Prominent Egyptian opposition leader Mohamed ElBaradei has recommended that President Mohamed Morsi refrain from the country’s upcoming parliamentary elections, saying that the polls may lead to chaos and instability in the North African nation.
On Sunday, ElBaradei also added that “We need to send a message loud and clear to the people here and outside of Egypt that this is not a democracy.”
According to a decree released by Egyptian Morsi on February 21, the parliamentary election process will happen in four stages beginning April 27 and ending in late June.
On Saturday, ElBaradei likened Egypt’s legislative poll to the “sham democracy” of ousted dictator Hosni Mubarak.
“[I]called for parliamentary election boycott in 2010 to expose sham democracy. Today I repeat my call, will not be part of an act of deception,” the Nobel laureate Tweeted.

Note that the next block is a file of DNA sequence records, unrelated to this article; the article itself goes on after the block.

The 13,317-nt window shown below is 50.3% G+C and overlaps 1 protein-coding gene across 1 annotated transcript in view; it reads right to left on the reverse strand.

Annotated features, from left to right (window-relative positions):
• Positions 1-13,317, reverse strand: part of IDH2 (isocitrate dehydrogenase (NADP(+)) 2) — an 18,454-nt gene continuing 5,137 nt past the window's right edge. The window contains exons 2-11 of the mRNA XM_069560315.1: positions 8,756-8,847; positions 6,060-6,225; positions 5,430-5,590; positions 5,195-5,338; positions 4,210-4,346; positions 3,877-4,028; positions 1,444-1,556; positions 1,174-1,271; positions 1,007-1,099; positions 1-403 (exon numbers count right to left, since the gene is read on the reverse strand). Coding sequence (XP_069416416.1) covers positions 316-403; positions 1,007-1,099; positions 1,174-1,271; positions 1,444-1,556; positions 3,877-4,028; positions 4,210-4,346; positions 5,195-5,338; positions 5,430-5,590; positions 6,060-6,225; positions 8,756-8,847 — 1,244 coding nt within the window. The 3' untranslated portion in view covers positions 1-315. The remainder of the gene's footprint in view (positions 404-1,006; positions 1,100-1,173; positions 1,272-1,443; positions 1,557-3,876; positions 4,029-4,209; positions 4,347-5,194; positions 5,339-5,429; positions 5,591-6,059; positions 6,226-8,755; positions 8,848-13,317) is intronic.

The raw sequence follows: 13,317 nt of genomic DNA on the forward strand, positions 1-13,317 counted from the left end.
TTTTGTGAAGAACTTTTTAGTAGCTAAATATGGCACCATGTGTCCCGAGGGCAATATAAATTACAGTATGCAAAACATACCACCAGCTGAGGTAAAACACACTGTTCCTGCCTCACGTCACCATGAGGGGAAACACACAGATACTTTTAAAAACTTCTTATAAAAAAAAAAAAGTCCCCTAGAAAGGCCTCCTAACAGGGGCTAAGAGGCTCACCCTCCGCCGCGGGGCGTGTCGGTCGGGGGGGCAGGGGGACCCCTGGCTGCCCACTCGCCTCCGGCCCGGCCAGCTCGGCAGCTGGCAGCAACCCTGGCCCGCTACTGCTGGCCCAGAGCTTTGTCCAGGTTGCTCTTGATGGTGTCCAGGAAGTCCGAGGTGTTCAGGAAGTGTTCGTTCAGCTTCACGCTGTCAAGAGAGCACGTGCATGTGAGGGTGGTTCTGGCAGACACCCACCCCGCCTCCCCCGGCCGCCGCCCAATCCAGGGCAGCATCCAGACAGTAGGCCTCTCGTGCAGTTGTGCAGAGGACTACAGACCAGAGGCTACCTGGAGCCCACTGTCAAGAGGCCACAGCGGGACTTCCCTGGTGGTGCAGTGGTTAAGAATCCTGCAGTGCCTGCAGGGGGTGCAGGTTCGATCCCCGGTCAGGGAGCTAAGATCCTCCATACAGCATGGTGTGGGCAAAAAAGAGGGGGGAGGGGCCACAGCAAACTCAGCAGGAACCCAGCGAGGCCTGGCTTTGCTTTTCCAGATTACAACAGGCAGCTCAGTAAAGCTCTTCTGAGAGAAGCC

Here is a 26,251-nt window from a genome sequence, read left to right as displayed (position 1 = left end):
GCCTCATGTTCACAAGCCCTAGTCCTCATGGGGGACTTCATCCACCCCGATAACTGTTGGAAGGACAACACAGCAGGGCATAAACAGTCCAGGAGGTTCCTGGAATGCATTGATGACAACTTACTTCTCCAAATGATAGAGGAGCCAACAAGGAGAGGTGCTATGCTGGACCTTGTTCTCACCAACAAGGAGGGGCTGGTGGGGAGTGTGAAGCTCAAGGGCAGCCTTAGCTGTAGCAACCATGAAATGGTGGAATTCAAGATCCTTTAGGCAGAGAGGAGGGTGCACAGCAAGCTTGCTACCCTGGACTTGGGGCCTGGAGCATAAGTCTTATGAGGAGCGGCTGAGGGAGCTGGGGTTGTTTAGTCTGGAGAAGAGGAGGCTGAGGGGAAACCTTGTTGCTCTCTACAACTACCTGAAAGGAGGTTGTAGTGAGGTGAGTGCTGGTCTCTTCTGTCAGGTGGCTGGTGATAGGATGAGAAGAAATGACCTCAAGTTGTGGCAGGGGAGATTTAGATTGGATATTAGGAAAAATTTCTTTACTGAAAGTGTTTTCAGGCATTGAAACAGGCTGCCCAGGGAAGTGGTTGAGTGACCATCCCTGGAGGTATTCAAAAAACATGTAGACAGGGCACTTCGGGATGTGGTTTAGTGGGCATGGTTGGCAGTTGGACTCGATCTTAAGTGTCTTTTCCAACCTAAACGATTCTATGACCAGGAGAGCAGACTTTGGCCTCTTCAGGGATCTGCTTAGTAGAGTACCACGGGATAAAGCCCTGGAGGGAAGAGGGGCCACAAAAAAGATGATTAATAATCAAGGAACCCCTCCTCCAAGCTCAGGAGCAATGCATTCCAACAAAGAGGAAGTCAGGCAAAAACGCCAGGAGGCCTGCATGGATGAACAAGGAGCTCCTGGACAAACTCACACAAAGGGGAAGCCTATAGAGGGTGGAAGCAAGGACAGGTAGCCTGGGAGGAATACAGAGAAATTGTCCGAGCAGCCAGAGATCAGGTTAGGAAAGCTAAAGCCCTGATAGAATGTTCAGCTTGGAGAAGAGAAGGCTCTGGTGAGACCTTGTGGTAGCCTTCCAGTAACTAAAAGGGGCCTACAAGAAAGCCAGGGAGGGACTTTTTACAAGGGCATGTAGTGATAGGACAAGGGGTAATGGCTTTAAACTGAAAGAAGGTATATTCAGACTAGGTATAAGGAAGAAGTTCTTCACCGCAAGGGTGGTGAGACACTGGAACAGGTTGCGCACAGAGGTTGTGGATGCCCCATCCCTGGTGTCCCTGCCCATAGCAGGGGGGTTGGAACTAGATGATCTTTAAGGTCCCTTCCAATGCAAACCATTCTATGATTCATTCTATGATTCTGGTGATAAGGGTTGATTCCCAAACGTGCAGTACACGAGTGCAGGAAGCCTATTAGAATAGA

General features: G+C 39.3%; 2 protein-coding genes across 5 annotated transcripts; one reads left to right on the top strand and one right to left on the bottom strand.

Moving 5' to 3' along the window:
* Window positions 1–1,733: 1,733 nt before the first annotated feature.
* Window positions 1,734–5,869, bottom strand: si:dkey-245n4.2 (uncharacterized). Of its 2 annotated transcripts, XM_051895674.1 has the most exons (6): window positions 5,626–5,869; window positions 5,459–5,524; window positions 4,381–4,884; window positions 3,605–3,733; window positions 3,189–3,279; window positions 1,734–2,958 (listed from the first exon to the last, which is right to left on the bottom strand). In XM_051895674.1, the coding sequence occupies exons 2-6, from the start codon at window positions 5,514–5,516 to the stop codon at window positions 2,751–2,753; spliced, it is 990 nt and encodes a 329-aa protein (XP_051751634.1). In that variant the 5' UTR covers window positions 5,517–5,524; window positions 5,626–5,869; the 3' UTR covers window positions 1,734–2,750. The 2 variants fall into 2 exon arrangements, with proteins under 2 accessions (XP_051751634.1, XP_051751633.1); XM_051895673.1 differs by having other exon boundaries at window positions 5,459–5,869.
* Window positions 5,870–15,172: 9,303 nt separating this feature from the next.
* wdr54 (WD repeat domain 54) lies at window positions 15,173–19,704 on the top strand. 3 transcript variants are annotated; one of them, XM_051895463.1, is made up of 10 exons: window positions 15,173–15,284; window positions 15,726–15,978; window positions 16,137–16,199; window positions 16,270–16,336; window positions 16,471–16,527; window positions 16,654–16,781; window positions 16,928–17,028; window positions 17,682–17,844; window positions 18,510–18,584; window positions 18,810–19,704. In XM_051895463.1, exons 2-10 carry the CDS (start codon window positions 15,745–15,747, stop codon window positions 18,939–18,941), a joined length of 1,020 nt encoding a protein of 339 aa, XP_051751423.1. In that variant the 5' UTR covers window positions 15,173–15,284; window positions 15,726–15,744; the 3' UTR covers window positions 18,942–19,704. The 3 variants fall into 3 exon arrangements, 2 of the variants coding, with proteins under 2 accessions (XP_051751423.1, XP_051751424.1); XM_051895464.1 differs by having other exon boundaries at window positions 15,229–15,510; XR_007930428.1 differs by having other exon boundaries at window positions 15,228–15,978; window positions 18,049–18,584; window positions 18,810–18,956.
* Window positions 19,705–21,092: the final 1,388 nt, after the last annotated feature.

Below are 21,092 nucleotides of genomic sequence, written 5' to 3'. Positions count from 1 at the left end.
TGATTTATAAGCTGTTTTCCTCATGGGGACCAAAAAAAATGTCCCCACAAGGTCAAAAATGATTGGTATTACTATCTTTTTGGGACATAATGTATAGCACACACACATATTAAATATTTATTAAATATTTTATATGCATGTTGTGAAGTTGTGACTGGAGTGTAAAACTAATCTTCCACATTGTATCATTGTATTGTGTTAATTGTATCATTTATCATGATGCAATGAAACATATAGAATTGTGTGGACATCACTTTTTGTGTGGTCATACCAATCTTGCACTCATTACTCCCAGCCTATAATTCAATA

Meanwhile, Egyptian state media reported that Morsi was considering changes to the start date of the parliamentary vote because it falls on a Christian holiday.
The president reportedly made the decision after receiving objections from the Coptic Church.
Egypt’s elections come at a time when unrest, insecurity, and an economic crisis are plaguing the North African country. The country is deeply divided with opposition groups accusing the president of trying to monopolize power, a claim Morsi denies.
Leaders of Egypt’s National Salvation Front, an alliance of liberal and secular leaning groups, organized large protests against the president in November and December 2012 after he issued a now-repealed decree that granted him sweeping powers and shielded his decisions from judicial review.